The chiefs of remote Pacific villages that worship Prince Philip offered a message of comfort to Queen Elizabeth II Monday, saying his soul would live on.
But the worshippers of Yakel village on the Vanuatu island of Tanna said they did not yet know who would become their new spiritual leader.
For decades, inhabitants of two villages in the hinterland of the lush volcanic island of Tanna in Vanuatu – Yaohnanen and Yakel – have venerated Philip, who died at Windsor Castle last week at the age of 99.
Yakel village chief Albi said it was unclear how Philip’s death would impact the religious movement, as his spirit was believed to be adrift and seeking a new home.
While many outsiders assumed Philip’s eldest son Charles or grandsons William and Harry would succeed him in the villagers’ devotions, Albi said nothing was certain.
“The spirit of Prince Philip has left his body, but it lives on; it is too soon to say where it will reside,” he told AFP.
Other elders argued that Charles’s succession was guaranteed in 2018, when he was given the chiefly title Mal Menaringmanu during a visit to Port Vila.
Beneath a British flag flying at half-mast, the chiefs met Monday at Yaohnanen to thrash out the issues Philip’s death has raised.
The chiefs said they were sending a confidential message to the royal family following Philip’s passing.
The leaders spoke in turn during painstaking discussions on the future direction of their customary belief system, with a resolution likely to be days away.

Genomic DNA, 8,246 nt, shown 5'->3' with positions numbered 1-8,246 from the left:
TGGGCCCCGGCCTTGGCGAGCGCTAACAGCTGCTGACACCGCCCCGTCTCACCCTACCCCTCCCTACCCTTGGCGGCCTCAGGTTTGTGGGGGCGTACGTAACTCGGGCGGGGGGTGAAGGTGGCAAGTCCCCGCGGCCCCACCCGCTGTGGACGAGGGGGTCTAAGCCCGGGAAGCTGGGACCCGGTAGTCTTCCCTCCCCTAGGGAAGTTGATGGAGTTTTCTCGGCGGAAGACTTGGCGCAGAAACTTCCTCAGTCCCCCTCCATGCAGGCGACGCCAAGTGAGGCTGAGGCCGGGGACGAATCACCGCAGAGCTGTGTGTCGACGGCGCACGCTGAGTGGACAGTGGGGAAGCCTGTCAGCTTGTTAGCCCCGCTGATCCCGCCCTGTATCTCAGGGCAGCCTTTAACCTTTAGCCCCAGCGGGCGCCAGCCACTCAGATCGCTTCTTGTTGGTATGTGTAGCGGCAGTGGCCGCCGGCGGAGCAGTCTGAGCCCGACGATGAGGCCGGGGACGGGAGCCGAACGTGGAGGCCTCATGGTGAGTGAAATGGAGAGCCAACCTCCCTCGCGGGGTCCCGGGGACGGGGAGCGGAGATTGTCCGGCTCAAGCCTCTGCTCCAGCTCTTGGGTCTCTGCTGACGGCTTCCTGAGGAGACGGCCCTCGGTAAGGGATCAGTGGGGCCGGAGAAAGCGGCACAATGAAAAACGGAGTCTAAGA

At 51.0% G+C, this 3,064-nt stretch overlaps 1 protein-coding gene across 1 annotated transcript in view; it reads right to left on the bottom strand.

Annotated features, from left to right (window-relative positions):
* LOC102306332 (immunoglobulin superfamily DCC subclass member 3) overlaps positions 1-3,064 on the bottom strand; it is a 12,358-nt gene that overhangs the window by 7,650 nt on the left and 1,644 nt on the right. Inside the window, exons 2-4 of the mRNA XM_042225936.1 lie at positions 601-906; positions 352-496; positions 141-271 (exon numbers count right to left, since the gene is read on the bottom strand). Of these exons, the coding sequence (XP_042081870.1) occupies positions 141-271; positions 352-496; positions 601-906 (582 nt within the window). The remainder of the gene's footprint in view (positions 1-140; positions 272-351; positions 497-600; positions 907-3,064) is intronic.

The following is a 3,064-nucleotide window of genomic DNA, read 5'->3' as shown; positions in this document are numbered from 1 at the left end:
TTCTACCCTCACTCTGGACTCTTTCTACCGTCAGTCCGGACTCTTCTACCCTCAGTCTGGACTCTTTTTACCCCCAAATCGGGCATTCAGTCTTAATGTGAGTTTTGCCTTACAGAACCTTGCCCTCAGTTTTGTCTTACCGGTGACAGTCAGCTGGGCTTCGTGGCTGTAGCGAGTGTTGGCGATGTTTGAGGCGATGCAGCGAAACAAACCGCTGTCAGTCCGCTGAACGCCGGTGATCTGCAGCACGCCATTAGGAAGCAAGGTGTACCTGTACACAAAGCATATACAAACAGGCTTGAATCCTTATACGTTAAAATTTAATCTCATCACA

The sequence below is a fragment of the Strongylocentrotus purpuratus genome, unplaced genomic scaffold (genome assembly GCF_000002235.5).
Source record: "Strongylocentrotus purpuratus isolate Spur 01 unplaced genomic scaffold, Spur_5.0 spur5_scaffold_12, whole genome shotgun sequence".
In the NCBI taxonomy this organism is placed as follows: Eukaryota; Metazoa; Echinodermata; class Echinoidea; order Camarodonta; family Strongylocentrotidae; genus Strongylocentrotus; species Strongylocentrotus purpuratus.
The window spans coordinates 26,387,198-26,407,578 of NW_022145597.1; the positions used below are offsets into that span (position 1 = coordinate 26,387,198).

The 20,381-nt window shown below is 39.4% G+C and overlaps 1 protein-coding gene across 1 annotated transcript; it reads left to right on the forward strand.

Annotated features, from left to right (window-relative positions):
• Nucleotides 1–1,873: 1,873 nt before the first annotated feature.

The Prince Philip Movement is believed to have started in the late 1970s following a state visit by the Duke of Edinburgh in 1974 to Vanuatu, then known as the New Hebrides.
British officials investigating the phenomenon concluded it stemmed from an age-old legend of a returning son who had pale skin.
Upon learning that Greek-born Philip was not originally from Britain, France or the United States, they may have decided that he must, therefore, be from Tanna.
Worshippers believed he had set off from Tanna to marry the most powerful woman in the world and would one day return bringing bounty.
Anthropologists say the movement is a way for villagers on the island to find a spiritual connection to the outside world.
Despite his reputation for politically incorrect gaffes, Philip was reportedly respectful towards the islanders’ beliefs.
British journalist Matthew Baylis lived among the Philip worshippers for a short time and in his 2013 book said that the prince sent signed photographs to Tanna after receiving gifts from the villagers.
In other villages on Tanna, locals are part of the so-called John Frum Movement, a similar cult which stems from the appearance of a pale-skinned stranger in the 1930s.
Adherents to the movement, which encourages the return to traditional customs of dancing and kava-drinking, believe that a hero, “John Frum,” will one day return, bringing with him the riches seen in the hands of American GIs during World War II – including radios and cars.